Near-infrared spectroscopy of boulders with dust or patina coatings on the Moon: A two-layer radiative transfer model

1Lingzhi Sun,1Paul Lucey
Icarus (in Press) Link to Article []
1Hawai‘i Institute of Geophysics and Planetology, University of Hawai‘i at Mānoa, Honolulu, HI 96822, USA
Copyright Elsevier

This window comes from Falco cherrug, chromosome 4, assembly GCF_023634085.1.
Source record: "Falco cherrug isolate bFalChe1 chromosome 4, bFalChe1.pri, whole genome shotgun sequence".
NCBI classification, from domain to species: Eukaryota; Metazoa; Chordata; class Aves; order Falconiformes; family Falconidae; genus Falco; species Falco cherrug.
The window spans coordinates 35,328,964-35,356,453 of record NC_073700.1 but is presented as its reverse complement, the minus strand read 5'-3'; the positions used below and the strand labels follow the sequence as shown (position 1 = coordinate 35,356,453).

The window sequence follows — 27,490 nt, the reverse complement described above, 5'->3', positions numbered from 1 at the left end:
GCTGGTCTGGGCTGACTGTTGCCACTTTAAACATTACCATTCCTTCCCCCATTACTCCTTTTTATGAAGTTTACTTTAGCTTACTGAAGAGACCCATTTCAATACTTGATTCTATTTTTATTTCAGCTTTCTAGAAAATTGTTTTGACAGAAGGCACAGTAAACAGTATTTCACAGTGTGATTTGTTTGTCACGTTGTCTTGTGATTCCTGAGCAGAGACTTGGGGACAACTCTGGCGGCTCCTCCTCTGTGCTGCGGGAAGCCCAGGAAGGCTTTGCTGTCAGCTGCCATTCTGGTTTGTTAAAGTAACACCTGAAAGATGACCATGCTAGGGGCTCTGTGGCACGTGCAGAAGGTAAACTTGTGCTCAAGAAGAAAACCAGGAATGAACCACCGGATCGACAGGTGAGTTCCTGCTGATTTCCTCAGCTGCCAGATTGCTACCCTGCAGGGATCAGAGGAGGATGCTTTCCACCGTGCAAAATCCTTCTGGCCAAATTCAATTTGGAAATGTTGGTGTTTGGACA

Previous remote sensing studies focus on lunar surface regolith, which contains abundant mixtures of rock fragments and dust, making it hard to track the petrologic origin. Igneous boulders exposed on lunar surface, however, carry pristine mineralogy and chemistry since its formation, therefore are direct evidence of lunar thermal evolution events. High spatial-resolution remote sensing images and rover explorations of the Moon allow us to study the spectroscopy of igneous boulders. We modeled the optical scattering properties of rocks using the Legendre and Double Henyey–Greenstein phase functions, porosity parameter and grain size, and provided a modified radiative transfer model for rocks rather than powdered minerals. Considering that space weathering could generate a layer of dust or patina on the surface of boulders, we introduced a two-layer radiative transfer modeling algorithm to solve the spectroscopy of the substrate rock for dust- or patina-coated boulder. The modeled substrate rock spectra show less reddening, larger reflectance, and stronger absorption band depth compared to dust- or patina-coated rock, consistent with the measurements of Apollo rock samples. We applied this two-layer model on the dust-coated boulder detected by Yutu-2 rover and derived the spectrum of the substrate rock. Using Kaguya Multiband Imager data, we calculated the substrate rock spectra for an anorthosite boulder, and our result shows good consistency with laboratory measured anorthosite rock spectrum. This work is a beginning of understanding lunar boulder spectroscopy for a more precise interpretation of lunar thermal history.


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